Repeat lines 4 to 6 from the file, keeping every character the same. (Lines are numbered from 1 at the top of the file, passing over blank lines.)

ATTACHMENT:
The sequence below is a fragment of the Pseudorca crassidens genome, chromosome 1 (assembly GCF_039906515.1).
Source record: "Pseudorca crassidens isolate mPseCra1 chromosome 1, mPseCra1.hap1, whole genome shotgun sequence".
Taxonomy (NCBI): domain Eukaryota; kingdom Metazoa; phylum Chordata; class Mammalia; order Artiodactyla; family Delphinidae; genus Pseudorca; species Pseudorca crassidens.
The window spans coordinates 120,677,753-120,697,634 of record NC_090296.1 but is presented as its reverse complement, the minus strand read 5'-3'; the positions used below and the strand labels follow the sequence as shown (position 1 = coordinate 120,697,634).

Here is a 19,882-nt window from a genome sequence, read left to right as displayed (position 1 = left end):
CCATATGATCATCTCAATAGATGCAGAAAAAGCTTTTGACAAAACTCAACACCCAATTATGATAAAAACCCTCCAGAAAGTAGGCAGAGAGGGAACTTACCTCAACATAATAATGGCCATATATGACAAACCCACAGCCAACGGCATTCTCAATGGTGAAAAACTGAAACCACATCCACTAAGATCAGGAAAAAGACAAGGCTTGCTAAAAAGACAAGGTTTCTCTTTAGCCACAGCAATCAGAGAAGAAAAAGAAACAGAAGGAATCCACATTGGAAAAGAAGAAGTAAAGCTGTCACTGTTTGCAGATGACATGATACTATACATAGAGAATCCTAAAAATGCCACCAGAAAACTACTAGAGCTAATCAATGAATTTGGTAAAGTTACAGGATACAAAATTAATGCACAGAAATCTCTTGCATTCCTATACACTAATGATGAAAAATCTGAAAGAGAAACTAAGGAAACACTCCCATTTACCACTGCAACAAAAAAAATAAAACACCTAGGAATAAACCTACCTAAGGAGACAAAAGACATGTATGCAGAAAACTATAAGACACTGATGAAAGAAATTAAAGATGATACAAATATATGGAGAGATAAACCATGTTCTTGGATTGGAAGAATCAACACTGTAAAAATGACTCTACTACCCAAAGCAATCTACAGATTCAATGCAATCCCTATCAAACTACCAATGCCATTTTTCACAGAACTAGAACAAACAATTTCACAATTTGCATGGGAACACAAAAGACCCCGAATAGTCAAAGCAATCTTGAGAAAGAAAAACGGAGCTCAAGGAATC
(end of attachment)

The window spans coordinates 120,677,753-120,697,634 of record NC_090296.1 but is presented as its reverse complement, the minus strand read 5'-3'; the positions used below and the strand labels follow the sequence as shown (position 1 = coordinate 120,697,634).

Here is a 19,882-nt window from a genome sequence, read left to right as displayed (position 1 = left end):
CCATATGATCATCTCAATAGATGCAGAAAAAGCTTTTGACAAAACTCAACACCCAATTATGATAAAAACCCTCCAGAAAGTAGGCAGAGAGGGAACTTACCTCAACATAATAATGGCCATATATGACAAACCCACAGCCAACGGCATTCTCAATGGTGAAAAACTGAAACCACATCCACTAAGATCAGGAAAAAGACAAGGCTTGCTAAAAAGACAAGGTTTCTCTTTAGCCACAGCAATCAGAGAAGAAAAAGAAACAGAAGGAATCCACATTGGAAAAGAAGAAGTAAAGCTGTCACTGTTTGCAGATGACATGATACTATACATAGAGAATCCTAAAAATGCCACCAGAAAACTACTAGAGCTAATCAATGAATTTGGTAAAGTTACAGGATACAAAATTAATGCACAGAAATCTCTTGCATTCCTATACACTAATGATGAAAAATCTGAAAGAGAAACTAAGGAAACACTCCCATTTACCACTGCAACAAAAAAAATAAAACACCTAGGAATAAACCTACCTAAGGAGACAAAAGACATGTATGCAGAAAACTATAAGACACTGATGAAAGAAATTAAAGATGATACAAATATATGGAGAGATAAACCATGTTCTTGGATTGGAAGAATCAACACTGTAAAAATGACTCTACTACCCAAAGCAATCTACAGATTCAATGCAATCCCTATCAAACTACCAATGCCATTTTTCACAGAACTAGAACAAACAATTTCACAATTTGCATGGGAACACAAAAGACCCCGAATAGTCAAAGCAATCTTGAGAAAGAAAAACGGAGCTCAAGGAATC